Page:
Getting students to take their reading assignments seriously is a constant battle. Even syllabus language just short of death threats, firmly stated admonitions regularly delivered in class, and the unannounced pop quiz slapped on desks when nobody answers questions about the reading don’t necessarily change student behaviors or attitudes. So what can be done?
Despite the correlation between reading and course success, many students remain committed to trying to get by without doing the reading, or only doing it very superficially, or only doing it just prior to exam dates. In return, some exasperated instructors fall into the trap of using valuable class time to summarize key points of the readings.
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It’s not a new problem, and clearly we can’t simply bemoan the fact that students don’t read. Furthermore, doing what we’ve been doing — the threats, the endless quizzes, the chapter summaries — has failed to solve the problem. The better solution involves designing courses so that students can’t do well without reading, and creating assignments that require students to do more than just passively read.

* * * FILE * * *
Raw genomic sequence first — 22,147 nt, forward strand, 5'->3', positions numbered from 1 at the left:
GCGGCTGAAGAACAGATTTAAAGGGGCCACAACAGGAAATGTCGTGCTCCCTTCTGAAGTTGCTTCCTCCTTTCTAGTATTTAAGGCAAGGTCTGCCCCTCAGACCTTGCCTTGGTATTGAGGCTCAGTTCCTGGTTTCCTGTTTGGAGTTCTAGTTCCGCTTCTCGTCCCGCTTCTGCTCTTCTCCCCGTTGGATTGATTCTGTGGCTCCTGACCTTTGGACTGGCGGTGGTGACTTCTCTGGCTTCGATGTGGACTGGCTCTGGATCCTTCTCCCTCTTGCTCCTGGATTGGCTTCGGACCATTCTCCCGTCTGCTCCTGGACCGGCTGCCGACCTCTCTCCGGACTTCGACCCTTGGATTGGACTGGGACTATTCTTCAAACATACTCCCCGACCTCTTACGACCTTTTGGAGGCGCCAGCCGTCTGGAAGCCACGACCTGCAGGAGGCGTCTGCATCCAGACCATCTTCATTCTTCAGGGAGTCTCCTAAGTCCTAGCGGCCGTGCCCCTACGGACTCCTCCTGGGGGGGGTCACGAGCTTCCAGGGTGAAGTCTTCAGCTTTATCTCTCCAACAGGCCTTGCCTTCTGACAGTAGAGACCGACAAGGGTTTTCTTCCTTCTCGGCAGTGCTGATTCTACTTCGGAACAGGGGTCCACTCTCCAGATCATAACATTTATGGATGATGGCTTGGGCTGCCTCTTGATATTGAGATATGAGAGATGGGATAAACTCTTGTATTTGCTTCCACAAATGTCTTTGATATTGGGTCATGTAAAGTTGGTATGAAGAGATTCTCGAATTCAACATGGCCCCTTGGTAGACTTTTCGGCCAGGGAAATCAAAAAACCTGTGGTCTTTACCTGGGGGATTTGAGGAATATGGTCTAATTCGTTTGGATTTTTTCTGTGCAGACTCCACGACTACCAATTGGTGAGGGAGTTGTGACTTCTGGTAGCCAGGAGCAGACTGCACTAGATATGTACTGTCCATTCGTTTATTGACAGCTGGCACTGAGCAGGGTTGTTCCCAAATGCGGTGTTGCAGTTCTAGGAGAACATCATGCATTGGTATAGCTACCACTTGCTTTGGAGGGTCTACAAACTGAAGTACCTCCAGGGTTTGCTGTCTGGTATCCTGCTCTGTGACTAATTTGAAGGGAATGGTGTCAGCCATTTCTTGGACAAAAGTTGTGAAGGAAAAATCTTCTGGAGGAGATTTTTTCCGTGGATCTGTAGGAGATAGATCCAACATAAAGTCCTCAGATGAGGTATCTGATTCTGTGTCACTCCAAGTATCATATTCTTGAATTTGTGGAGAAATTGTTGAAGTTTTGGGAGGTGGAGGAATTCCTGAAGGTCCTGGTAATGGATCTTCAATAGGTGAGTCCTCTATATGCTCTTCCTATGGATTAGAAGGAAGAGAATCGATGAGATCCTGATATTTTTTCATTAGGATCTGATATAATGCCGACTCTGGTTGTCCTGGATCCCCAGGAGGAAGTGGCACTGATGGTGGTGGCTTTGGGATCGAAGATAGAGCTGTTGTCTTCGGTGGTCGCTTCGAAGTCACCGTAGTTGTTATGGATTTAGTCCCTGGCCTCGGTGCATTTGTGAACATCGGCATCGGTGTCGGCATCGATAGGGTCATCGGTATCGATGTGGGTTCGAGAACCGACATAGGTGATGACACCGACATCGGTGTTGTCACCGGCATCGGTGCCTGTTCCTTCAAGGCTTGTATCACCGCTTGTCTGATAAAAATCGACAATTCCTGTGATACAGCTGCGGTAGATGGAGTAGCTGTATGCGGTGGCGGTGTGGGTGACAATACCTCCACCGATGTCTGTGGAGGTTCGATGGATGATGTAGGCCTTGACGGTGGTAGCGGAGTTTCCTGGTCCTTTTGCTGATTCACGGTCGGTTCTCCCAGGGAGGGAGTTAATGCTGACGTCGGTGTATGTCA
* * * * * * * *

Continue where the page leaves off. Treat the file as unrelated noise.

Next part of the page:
What to do when students won’t do the reading
Featuring 11 articles from The Teaching Professor, this special report was created to give faculty new ways of attacking an age-old problem. Articles in the report include:
- Enhancing Students’ Readiness to Learn
- What Textbook Reading Teaches Students
- Helping Students Use Their Textbooks More Effectively
- Text Highlighting: Helping Students Understand What They Read
- When Students Don’t Do the Reading
- Pre-Reading Strategies: Connecting Expert Understanding and Novice Learning
- Getting Students to Read
- Still More on Developing Reading Skills
- The Student-Accessible Reading List
- How to Get Your Students to Read What’s Assigned
- The Use of Reading Lists
Whether your students struggle with the material or simply lack the motivation to read what’s assigned, this report will help ensure your students read and understand what’s assigned.
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